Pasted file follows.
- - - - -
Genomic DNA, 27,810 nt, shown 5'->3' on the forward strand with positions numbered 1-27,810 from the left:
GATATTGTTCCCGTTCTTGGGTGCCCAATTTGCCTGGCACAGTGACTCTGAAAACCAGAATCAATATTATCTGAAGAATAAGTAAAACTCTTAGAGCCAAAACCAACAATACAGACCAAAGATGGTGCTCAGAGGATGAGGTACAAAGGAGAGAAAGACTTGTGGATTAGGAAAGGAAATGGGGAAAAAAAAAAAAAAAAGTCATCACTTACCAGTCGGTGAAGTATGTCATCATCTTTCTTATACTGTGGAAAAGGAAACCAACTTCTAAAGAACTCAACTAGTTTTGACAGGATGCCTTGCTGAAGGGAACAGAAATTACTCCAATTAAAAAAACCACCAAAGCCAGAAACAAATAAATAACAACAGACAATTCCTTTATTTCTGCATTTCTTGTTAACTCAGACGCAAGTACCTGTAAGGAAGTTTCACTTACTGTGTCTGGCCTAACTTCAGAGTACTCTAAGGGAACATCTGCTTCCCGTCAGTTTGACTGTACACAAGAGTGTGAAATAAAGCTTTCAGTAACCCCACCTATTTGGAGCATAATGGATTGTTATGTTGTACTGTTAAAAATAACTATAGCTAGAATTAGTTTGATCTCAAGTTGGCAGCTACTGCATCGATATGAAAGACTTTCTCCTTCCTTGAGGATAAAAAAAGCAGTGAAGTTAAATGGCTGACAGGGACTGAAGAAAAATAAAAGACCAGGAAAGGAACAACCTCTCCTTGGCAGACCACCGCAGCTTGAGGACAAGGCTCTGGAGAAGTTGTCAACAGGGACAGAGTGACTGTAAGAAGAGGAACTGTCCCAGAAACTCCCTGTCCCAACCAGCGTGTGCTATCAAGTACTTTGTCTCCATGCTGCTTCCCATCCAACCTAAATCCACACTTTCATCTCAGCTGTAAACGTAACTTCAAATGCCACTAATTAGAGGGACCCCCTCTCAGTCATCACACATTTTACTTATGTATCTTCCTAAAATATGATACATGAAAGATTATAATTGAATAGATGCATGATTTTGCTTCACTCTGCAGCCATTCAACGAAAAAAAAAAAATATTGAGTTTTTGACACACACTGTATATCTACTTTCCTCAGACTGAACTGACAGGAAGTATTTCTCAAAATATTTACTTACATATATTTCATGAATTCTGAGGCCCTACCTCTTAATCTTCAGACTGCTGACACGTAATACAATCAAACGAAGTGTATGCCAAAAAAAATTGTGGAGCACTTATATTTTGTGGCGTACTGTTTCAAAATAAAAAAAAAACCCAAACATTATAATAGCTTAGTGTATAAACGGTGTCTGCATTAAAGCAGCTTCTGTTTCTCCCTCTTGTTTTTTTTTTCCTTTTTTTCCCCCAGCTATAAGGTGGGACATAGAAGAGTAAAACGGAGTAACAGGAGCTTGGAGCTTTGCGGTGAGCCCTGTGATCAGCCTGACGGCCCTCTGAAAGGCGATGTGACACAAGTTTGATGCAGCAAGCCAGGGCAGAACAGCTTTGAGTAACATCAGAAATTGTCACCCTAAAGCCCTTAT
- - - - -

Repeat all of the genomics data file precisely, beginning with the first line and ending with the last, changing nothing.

Genomic DNA, 27,810 nt, shown 5'->3' on the forward strand with positions numbered 1-27,810 from the left:
GATATTGTTCCCGTTCTTGGGTGCCCAATTTGCCTGGCACAGTGACTCTGAAAACCAGAATCAATATTATCTGAAGAATAAGTAAAACTCTTAGAGCCAAAACCAACAATACAGACCAAAGATGGTGCTCAGAGGATGAGGTACAAAGGAGAGAAAGACTTGTGGATTAGGAAAGGAAATGGGGAAAAAAAAAAAAAAAAGTCATCACTTACCAGTCGGTGAAGTATGTCATCATCTTTCTTATACTGTGGAAAAGGAAACCAACTTCTAAAGAACTCAACTAGTTTTGACAGGATGCCTTGCTGAAGGGAACAGAAATTACTCCAATTAAAAAAACCACCAAAGCCAGAAACAAATAAATAACAACAGACAATTCCTTTATTTCTGCATTTCTTGTTAACTCAGACGCAAGTACCTGTAAGGAAGTTTCACTTACTGTGTCTGGCCTAACTTCAGAGTACTCTAAGGGAACATCTGCTTCCCGTCAGTTTGACTGTACACAAGAGTGTGAAATAAAGCTTTCAGTAACCCCACCTATTTGGAGCATAATGGATTGTTATGTTGTACTGTTAAAAATAACTATAGCTAGAATTAGTTTGATCTCAAGTTGGCAGCTACTGCATCGATATGAAAGACTTTCTCCTTCCTTGAGGATAAAAAAAGCAGTGAAGTTAAATGGCTGACAGGGACTGAAGAAAAATAAAAGACCAGGAAAGGAACAACCTCTCCTTGGCAGACCACCGCAGCTTGAGGACAAGGCTCTGGAGAAGTTGTCAACAGGGACAGAGTGACTGTAAGAAGAGGAACTGTCCCAGAAACTCCCTGTCCCAACCAGCGTGTGCTATCAAGTACTTTGTCTCCATGCTGCTTCCCATCCAACCTAAATCCACACTTTCATCTCAGCTGTAAACGTAACTTCAAATGCCACTAATTAGAGGGACCCCCTCTCAGTCATCACACATTTTACTTATGTATCTTCCTAAAATATGATACATGAAAGATTATAATTGAATAGATGCATGATTTTGCTTCACTCTGCAGCCATTCAACGAAAAAAAAAAAATATTGAGTTTTTGACACACACTGTATATCTACTTTCCTCAGACTGAACTGACAGGAAGTATTTCTCAAAATATTTACTTACATATATTTCATGAATTCTGAGGCCCTACCTCTTAATCTTCAGACTGCTGACACGTAATACAATCAAACGAAGTGTATGCCAAAAAAAATTGTGGAGCACTTATATTTTGTGGCGTACTGTTTCAAAATAAAAAAAAAACCCAAACATTATAATAGCTTAGTGTATAAACGGTGTCTGCATTAAAGCAGCTTCTGTTTCTCCCTCTTGTTTTTTTTTTCCTTTTTTTCCCCCAGCTATAAGGTGGGACATAGAAGAGTAAAACGGAGTAACAGGAGCTTGGAGCTTTGCGGTGAGCCCTGTGATCAGCCTGACGGCCCTCTGAAAGGCGATGTGACACAAGTTTGATGCAGCAAGCCAGGGCAGAACAGCTTTGAGTAACATCAGAAATTGTCACCCTAAAGCCCTTAT